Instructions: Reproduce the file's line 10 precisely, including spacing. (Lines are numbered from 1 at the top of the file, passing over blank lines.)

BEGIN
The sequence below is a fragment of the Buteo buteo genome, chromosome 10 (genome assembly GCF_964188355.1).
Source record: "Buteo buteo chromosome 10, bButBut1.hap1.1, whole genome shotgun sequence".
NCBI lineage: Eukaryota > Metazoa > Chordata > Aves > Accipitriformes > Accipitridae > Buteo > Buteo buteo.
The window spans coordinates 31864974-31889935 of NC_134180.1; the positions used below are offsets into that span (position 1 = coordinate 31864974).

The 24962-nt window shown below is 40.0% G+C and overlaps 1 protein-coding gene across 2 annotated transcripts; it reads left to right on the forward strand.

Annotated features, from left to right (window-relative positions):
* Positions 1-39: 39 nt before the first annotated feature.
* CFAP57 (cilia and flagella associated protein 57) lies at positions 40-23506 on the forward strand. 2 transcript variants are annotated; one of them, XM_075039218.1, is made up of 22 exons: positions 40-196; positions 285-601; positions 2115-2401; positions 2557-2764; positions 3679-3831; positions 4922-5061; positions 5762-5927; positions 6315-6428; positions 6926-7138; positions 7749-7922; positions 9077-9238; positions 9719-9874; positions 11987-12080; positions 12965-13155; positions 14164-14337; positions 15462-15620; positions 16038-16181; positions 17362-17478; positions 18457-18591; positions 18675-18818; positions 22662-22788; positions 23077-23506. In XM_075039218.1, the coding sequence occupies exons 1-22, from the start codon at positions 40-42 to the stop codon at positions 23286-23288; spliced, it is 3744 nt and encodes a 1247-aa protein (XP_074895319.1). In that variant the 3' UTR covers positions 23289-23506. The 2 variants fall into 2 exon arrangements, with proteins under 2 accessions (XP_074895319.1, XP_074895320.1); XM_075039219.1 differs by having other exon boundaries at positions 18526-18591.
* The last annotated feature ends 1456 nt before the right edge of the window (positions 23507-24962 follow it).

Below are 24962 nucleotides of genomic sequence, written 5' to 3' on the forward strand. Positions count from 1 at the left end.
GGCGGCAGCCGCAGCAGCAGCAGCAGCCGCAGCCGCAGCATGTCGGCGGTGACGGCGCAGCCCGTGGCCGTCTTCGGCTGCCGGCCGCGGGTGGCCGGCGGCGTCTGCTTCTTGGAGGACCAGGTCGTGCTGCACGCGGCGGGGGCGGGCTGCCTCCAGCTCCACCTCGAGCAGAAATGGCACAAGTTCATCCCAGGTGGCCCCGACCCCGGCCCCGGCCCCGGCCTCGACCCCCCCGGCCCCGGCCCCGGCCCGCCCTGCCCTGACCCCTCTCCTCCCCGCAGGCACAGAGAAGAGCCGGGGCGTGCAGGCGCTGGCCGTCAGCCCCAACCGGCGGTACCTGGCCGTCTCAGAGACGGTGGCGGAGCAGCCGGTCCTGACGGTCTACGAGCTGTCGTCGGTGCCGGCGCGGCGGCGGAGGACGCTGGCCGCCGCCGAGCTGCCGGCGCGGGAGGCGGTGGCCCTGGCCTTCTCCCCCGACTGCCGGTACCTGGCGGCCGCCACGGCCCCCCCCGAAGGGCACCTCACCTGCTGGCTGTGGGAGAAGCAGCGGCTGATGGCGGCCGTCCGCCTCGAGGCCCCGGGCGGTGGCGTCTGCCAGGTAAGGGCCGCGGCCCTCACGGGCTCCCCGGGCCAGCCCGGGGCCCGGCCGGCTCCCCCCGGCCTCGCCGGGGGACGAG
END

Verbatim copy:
Below are 24962 nucleotides of genomic sequence, written 5' to 3' on the forward strand. Positions count from 1 at the left end.